“So what do Champagne For Celebrations have in common ? Well, the letter C, you would say, if you are a non drinker. But, most of us the two are synonymous!. Lets see some facts one must know when celebrating parties with Champagne..”
Things to know about Champagne ?
In 1943, the wife of the Marquis de Pompadour used to buy 200 bottles of champagne every year (much like we but our colas), adding that she ordered champagne from Moet as it was the only wine that left a woman more beautiful after drinking it. Champagne was ‘spontaneous, charming, easy, like a woman!’
Part of champagne’s luxury status comes from the fact that the yield of the grapes from that region is almost constant and cannot be increased despite growing demand for the drink.
How to Open Champagne Bottle ?
The best way to open a bottle of Champagne without fear of spraying your guests, yourself, or spilling the precious liquid, is to follow the following steps: (you will be amazed at how many lack this simple know how, including international celebrities!)
- Remove the foil. Pull down the wire loop.
- Drape a towel over the bottle.
- Place your hand over the cork and loosen.
But don’t remove the wire cage. Grasp the cork and the cage firmly with your hand, then rotate the bottle (rather than the cork), by holding it as the base. This should allow the cork to come out on its base. This should allow the cork to come out on its own. Most wine connoisseurs insist the ideal way to open a bottle of champagne is to do it so carefully and gently that very little sound is emitted at all.Also, remember, when you next serve champagne, flutes should only be two-thirds full. Big red wine glasses should not be more than one-thirds full.
Unlike most quality wines, most champagne is non-vintage, produced from a blend of years (only few growers mention the exact blend on the label). If the champagne has been produced from a single vintage, it is labeled with the year, or millesime. Many champagnes are produced from bought-in grapes by well known brands, like Veuve Clicquot or Mumm.
Sometimes celebrators, especially at sport dos get a bit rowdy and spary champagne over the celebrators. This has become like the smashing of cake on the face a common habit across the Western world. But while the exuberance is contagious it is considered by connoisseurs, a serious waste of a liquor that has been many years in the making of its unique taste.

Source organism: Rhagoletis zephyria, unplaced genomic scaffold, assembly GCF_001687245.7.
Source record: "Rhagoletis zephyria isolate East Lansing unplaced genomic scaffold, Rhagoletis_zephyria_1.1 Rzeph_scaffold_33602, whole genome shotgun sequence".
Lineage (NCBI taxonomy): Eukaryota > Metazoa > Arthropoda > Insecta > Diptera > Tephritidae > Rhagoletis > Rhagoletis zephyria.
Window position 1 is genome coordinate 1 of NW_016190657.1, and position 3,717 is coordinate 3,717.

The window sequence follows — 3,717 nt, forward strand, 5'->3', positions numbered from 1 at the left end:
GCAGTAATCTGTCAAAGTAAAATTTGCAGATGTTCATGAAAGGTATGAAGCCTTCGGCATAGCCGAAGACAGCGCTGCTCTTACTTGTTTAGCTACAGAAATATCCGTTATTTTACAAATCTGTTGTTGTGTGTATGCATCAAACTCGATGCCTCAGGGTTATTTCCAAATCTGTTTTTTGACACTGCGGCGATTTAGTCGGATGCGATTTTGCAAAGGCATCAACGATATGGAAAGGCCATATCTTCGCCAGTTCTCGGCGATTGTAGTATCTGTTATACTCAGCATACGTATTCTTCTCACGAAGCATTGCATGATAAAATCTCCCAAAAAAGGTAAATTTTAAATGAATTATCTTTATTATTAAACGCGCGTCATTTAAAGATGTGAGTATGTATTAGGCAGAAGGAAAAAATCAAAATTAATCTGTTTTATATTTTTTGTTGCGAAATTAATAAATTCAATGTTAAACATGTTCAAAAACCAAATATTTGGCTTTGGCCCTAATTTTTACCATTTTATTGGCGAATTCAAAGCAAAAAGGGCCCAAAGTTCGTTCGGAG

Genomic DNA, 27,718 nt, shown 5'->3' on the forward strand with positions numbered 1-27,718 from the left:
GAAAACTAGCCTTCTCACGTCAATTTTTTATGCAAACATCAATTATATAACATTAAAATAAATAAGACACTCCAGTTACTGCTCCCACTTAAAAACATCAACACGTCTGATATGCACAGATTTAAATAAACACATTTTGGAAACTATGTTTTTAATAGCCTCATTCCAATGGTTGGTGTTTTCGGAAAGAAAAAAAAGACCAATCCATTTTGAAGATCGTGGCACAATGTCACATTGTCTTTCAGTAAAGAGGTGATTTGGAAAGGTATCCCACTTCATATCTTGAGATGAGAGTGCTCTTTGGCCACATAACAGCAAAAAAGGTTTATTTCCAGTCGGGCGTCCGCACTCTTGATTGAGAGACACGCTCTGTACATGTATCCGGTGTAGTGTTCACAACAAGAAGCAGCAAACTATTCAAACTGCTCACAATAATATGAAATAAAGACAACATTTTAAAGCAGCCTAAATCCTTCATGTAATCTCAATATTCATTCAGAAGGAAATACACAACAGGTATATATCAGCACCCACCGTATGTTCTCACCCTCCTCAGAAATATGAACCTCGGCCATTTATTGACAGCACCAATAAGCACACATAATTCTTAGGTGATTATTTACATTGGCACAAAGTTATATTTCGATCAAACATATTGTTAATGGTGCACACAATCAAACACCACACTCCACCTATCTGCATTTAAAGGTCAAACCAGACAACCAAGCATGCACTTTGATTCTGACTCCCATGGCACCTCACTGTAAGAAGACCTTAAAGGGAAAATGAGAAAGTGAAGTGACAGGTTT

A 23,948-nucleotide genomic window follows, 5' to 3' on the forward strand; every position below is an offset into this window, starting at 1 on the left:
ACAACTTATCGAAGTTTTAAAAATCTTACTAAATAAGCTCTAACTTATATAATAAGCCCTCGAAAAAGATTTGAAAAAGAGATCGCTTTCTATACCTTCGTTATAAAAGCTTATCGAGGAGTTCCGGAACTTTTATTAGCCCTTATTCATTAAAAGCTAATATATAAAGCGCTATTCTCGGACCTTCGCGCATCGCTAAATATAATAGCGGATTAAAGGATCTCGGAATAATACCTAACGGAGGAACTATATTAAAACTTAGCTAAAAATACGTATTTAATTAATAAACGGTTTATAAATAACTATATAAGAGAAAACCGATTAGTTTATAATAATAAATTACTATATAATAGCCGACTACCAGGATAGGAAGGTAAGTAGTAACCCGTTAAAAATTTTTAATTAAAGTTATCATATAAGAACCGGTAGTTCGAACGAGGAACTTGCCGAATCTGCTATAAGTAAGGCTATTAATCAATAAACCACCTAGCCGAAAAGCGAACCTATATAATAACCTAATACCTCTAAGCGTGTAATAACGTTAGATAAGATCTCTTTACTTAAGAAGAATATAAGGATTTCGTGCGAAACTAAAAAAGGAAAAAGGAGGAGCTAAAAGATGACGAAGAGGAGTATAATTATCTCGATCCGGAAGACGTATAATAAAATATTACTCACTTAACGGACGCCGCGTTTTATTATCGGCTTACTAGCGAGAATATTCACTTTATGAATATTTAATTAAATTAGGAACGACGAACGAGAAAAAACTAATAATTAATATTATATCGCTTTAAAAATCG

Today champagne has gone back to elegance and fashion though the habit of spraying at sports event has endured. A bottle of champagne is traditionally smashed against the hull of a boat or ship to launch it! Though champagne comes in regular sized bottles that are almost standard and is drunk with a certain ceremony from flutes or wide wine wine glasses, it is also available at select dos in individual small bottles that permit the liquid to be drunk through a straw! This came up as a result of models and celebrities drinking champagne between events or at shows, who being wary of spoiling their makeup! The ‘minute picedos’ or 1/4th bottles are sparingly used and never sold over the counter.
Champagne has come to stay as a part of celebrations across the world. Of course, we in India have adopted it so closely that we grow our own French quality vines, and bottle our own bubbly (marquis de Pompadour), some of which is exported! Yet, we cannot call our brands of sparkling wines, champagne. Because: In Europe and most other countries, the name champagne is legally protected as part of the Treaty of Madrid (1891) to mean only sparkling wine produced in its namesake region, adhering to the standards defined for that name as an Appellation d’Origine Controlee. This right was reaffirmed in the Treaty of Versailles following World War I. Even the term methode champenoise, or champagne method is, as 2005, forbidden in favour of method traditionnelle. There are sparkling wines made all over the world, and many use special terms to define their own sparkling wines: Spain uses Cava; Italy call it Spumante; South Africa uses Cap Classique. A sparkling wine made from Muscat grapes in Italy uses the DOCG Asti. In Germany sekt is a common sparkling wine. Even other regions of France are forbidden to use the name champagne.